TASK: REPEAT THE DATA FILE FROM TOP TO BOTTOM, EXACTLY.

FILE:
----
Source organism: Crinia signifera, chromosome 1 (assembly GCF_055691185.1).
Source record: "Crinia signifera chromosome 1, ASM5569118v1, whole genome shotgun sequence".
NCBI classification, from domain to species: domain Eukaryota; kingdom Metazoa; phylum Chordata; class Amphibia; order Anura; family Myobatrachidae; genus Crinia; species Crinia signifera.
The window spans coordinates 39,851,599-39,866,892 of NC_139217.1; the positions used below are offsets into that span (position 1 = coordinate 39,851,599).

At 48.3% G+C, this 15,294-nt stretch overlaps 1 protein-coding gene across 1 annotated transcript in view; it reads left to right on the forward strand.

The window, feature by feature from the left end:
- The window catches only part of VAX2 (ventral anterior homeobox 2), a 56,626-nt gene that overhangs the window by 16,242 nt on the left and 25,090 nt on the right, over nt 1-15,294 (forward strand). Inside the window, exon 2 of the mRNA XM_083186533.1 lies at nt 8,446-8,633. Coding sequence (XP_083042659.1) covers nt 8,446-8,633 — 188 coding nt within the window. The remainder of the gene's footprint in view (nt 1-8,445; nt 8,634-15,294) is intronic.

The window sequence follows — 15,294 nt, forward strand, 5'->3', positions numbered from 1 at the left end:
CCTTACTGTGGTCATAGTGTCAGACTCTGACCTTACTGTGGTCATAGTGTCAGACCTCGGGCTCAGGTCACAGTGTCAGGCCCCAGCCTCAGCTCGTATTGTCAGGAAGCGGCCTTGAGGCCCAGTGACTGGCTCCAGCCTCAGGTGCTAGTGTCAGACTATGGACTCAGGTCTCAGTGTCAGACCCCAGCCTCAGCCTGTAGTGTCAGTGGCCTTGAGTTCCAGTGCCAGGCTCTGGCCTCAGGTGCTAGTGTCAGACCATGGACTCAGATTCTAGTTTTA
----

Source organism: Crinia signifera, chromosome 1 (assembly GCF_055691185.1).
Source record: "Crinia signifera chromosome 1, ASM5569118v1, whole genome shotgun sequence".
NCBI classification, from domain to species: domain Eukaryota; kingdom Metazoa; phylum Chordata; class Amphibia; order Anura; family Myobatrachidae; genus Crinia; species Crinia signifera.
The window spans coordinates 39,851,599-39,866,892 of NC_139217.1; the positions used below are offsets into that span (position 1 = coordinate 39,851,599).

At 48.3% G+C, this 15,294-nt stretch overlaps 1 protein-coding gene across 1 annotated transcript in view; it reads left to right on the forward strand.

The window, feature by feature from the left end:
- The window catches only part of VAX2 (ventral anterior homeobox 2), a 56,626-nt gene that overhangs the window by 16,242 nt on the left and 25,090 nt on the right, over nt 1-15,294 (forward strand). Inside the window, exon 2 of the mRNA XM_083186533.1 lies at nt 8,446-8,633. Coding sequence (XP_083042659.1) covers nt 8,446-8,633 — 188 coding nt within the window. The remainder of the gene's footprint in view (nt 1-8,445; nt 8,634-15,294) is intronic.

The window sequence follows — 15,294 nt, forward strand, 5'->3', positions numbered from 1 at the left end:
CCTTACTGTGGTCATAGTGTCAGACTCTGACCTTACTGTGGTCATAGTGTCAGACCTCGGGCTCAGGTCACAGTGTCAGGCCCCAGCCTCAGCTCGTATTGTCAGGAAGCGGCCTTGAGGCCCAGTGACTGGCTCCAGCCTCAGGTGCTAGTGTCAGACTATGGACTCAGGTCTCAGTGTCAGACCCCAGCCTCAGCCTGTAGTGTCAGTGGCCTTGAGTTCCAGTGCCAGGCTCTGGCCTCAGGTGCTAGTGTCAGACCATGGACTCAGATTCTAGTTTTA